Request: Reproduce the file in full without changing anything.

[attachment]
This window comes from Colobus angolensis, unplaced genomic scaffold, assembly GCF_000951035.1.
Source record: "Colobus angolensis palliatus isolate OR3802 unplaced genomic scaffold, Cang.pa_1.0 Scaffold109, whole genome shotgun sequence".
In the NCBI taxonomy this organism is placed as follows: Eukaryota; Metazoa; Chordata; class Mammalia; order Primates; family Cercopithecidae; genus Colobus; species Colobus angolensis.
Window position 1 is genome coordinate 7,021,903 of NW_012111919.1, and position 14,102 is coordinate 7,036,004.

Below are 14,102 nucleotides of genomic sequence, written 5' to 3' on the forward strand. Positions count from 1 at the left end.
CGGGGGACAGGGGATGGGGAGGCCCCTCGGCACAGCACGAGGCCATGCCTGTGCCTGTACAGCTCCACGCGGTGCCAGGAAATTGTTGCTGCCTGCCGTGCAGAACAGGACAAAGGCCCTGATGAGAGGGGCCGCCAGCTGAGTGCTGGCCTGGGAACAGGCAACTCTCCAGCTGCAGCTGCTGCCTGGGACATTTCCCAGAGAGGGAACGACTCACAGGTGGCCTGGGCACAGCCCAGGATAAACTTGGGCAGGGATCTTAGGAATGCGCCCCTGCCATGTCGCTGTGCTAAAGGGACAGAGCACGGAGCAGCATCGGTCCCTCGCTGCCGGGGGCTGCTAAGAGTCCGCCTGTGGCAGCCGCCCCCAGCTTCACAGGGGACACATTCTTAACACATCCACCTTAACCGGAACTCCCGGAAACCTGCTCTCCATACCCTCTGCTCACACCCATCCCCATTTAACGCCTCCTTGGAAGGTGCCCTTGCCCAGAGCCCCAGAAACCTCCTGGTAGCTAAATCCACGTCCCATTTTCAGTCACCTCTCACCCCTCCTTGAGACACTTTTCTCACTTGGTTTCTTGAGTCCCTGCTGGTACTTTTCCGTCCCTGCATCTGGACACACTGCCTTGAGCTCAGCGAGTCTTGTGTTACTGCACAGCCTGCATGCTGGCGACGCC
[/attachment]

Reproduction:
This window comes from Colobus angolensis, unplaced genomic scaffold, assembly GCF_000951035.1.
Source record: "Colobus angolensis palliatus isolate OR3802 unplaced genomic scaffold, Cang.pa_1.0 Scaffold109, whole genome shotgun sequence".
In the NCBI taxonomy this organism is placed as follows: Eukaryota; Metazoa; Chordata; class Mammalia; order Primates; family Cercopithecidae; genus Colobus; species Colobus angolensis.
Window position 1 is genome coordinate 7,021,903 of NW_012111919.1, and position 14,102 is coordinate 7,036,004.

Below are 14,102 nucleotides of genomic sequence, written 5' to 3' on the forward strand. Positions count from 1 at the left end.
CGGGGGACAGGGGATGGGGAGGCCCCTCGGCACAGCACGAGGCCATGCCTGTGCCTGTACAGCTCCACGCGGTGCCAGGAAATTGTTGCTGCCTGCCGTGCAGAACAGGACAAAGGCCCTGATGAGAGGGGCCGCCAGCTGAGTGCTGGCCTGGGAACAGGCAACTCTCCAGCTGCAGCTGCTGCCTGGGACATTTCCCAGAGAGGGAACGACTCACAGGTGGCCTGGGCACAGCCCAGGATAAACTTGGGCAGGGATCTTAGGAATGCGCCCCTGCCATGTCGCTGTGCTAAAGGGACAGAGCACGGAGCAGCATCGGTCCCTCGCTGCCGGGGGCTGCTAAGAGTCCGCCTGTGGCAGCCGCCCCCAGCTTCACAGGGGACACATTCTTAACACATCCACCTTAACCGGAACTCCCGGAAACCTGCTCTCCATACCCTCTGCTCACACCCATCCCCATTTAACGCCTCCTTGGAAGGTGCCCTTGCCCAGAGCCCCAGAAACCTCCTGGTAGCTAAATCCACGTCCCATTTTCAGTCACCTCTCACCCCTCCTTGAGACACTTTTCTCACTTGGTTTCTTGAGTCCCTGCTGGTACTTTTCCGTCCCTGCATCTGGACACACTGCCTTGAGCTCAGCGAGTCTTGTGTTACTGCACAGCCTGCATGCTGGCGACGCC